The minstrel, injecting his face with snail juice:
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The Q&A was very good and in-depth. CHG has some vocabulary tics though – if you removed all the times he said either “actors with downs syndrome playing characters who do not necessarily have downs syndrome” and “corporate-funded and distributed films”, you could shave twenty minutes off the talk. Discussed, in no order: the complete history of the making of What Is It?, the trilogy and the next film, It Is Fine! Everything Is Fine. (we watched the trailer for it), Glover’s future as a director (he’s going to make some small films in his new Czech studio before tackling the third trilogy feature It Is Mine), the disparity between his commercial acting and non-commercial directing careers (says he came to embrace the big-studio acting jobs after his Charlie’s Angels paycheck enabled him to shoot Everything Is Fine), Glover’s day narrating Brand Upon The Brain, and so on.

I think this is the basement of the inner sanctum:
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So, back to the film itself, the camera and sound work were not stunning, the acting and story were not stunning, the symbolism and meaning were obscure, and ultimately it was just a weird movie. But it’s not necessarily a bad movie, like I’d feared it would be. I’m very glad I saw it, and seeing it around the same time as fellow outsider film Brand Upon The Brain and fellow critique of corporate media product La Commune makes it seem more interesting and important. Still, I’m hoping its just an introduction (like CHG said, he’s getting all the taboos out of the way now so people won’t focus on them in his next films) to two even better films.

From the director’s notes:
“Most of the film was shot on locations around my house, in my house, or on the set in SLC. One Graveyard was a location in Downey and one Graveyard was a set made with a backdrop in front of my house.” David Lynch may be an uncredited executive producer, or maybe that’s for part three, I’m not sure. The final edit of the film got caught up at an uncooperative post-house for five years! This is a good answer: “I will often be asked why I chose to work with people with Down’s Syndrome. I would say there are quite a few reasons but the one of the most important is that when I look in to the face of someone that has Down’s Syndrome I see the history of someone who has genuinely lived outside of the culture. When peopling an entire film with actors that innately have that quality it affects the world of the film.”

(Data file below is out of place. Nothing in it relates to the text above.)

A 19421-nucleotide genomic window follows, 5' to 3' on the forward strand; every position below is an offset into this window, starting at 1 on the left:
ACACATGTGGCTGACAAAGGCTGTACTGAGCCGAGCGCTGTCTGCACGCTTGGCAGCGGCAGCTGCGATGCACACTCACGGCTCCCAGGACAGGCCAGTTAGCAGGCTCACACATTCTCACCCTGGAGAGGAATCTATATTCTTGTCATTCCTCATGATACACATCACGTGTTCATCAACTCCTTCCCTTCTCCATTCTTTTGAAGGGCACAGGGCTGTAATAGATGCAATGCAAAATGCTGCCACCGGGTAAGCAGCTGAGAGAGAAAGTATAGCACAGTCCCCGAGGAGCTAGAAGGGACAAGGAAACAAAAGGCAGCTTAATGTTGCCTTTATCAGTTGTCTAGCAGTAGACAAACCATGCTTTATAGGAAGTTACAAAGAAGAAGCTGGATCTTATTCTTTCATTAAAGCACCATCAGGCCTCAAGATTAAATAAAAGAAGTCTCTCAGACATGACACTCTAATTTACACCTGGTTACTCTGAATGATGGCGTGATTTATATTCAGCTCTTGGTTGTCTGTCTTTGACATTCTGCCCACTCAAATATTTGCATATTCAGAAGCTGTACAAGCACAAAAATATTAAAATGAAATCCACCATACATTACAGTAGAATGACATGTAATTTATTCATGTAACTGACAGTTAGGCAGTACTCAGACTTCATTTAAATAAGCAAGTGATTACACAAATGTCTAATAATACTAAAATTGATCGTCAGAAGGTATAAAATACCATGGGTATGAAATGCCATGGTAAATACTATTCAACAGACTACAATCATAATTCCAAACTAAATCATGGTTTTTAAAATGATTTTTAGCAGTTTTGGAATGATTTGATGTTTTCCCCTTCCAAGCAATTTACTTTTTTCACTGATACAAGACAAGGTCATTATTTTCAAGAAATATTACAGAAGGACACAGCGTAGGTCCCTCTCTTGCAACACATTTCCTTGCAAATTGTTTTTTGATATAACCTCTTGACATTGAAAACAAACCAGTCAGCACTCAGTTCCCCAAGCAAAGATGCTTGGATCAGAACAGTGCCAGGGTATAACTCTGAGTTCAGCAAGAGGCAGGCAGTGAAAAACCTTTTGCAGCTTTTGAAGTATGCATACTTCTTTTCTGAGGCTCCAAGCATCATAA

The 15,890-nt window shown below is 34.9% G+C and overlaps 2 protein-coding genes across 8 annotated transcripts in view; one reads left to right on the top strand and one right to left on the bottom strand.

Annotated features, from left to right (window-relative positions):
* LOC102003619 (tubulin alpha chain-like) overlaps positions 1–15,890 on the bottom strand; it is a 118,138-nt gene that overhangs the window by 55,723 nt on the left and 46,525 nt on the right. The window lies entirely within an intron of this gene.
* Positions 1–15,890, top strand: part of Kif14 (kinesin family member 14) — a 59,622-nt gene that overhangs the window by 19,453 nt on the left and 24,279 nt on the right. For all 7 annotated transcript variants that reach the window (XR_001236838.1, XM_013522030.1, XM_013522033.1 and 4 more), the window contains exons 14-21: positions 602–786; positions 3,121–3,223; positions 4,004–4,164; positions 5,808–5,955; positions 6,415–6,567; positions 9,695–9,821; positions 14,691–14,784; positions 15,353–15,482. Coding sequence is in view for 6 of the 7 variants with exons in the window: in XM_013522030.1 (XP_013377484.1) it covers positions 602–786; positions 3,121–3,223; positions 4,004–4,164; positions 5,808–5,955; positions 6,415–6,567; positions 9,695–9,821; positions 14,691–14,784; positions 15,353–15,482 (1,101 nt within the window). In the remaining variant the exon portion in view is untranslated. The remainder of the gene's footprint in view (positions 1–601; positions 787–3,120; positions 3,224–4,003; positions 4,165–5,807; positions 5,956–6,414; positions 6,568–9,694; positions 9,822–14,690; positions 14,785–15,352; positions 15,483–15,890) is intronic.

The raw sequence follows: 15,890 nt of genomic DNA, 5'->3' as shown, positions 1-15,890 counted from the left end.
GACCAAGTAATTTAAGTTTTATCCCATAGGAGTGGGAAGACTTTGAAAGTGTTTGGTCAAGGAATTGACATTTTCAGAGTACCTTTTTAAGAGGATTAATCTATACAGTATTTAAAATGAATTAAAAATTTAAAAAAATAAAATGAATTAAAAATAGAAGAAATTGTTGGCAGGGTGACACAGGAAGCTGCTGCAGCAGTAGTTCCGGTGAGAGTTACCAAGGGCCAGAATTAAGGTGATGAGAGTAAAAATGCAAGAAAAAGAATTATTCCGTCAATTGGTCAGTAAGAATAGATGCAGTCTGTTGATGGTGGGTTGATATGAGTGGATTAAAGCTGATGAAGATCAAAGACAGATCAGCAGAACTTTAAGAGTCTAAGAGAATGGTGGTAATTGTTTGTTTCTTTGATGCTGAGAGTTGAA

Katy wanted to close out 1930’s Month with something Great, an acknowledged classic, something she is supposed to have seen but hasn’t, so I picked the one-time Greatest Film of All Time, Rules of the Game.

An amazing looking film indeed, with some fabulous, intricate staging. Some character, actor and plot notes before I forget them yet again:

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from left to right:
1 Andre the pilot (Roland Tautain, played “the sailor” in Lang’s Liliom) just completed some impressively long news-making flight in order to impress Christine.
2 Octave (Jean Renoir, in his final role as a film actor. He wouldn’t make another film in France until The Golden Coach 14 years later). Friend to all, father figure and wannabe-lover to Christine, a short-lived fantasy. He turns darker (along with everything else) towards the end, realizing he’s a comic figure leeching off his rich friends, goes off to make a belated attempt to be self-sufficient.
3 Robert (Marcel Dalio, had appeared in Renoir’s Grand Illusion and would later have smallish parts in films by Hawks, Fuller (China Gate), Huston and Wyler), very rich but insecure, likes noisy mechanical inventions, has a gorgeous wife in Christine but also a long-standing affair (which he is trying to break off) with Genevieve (Mila Parély, would play one of Belle’s selfish sisters in Jean Cocteau’s Beauty and the Beast).
4 Austrian Christine (played by Austrian Nora Gregor, had been a star in the 20’s and 30’s, starring in Carl Dreyer’s Michael, killed herself ten years after Rules of the Game only having appeared in one movie since), a bit naive, thinks she belongs with Robert and that Andre is just a friend, until she catches Robert with Genevieve and it shakes her up.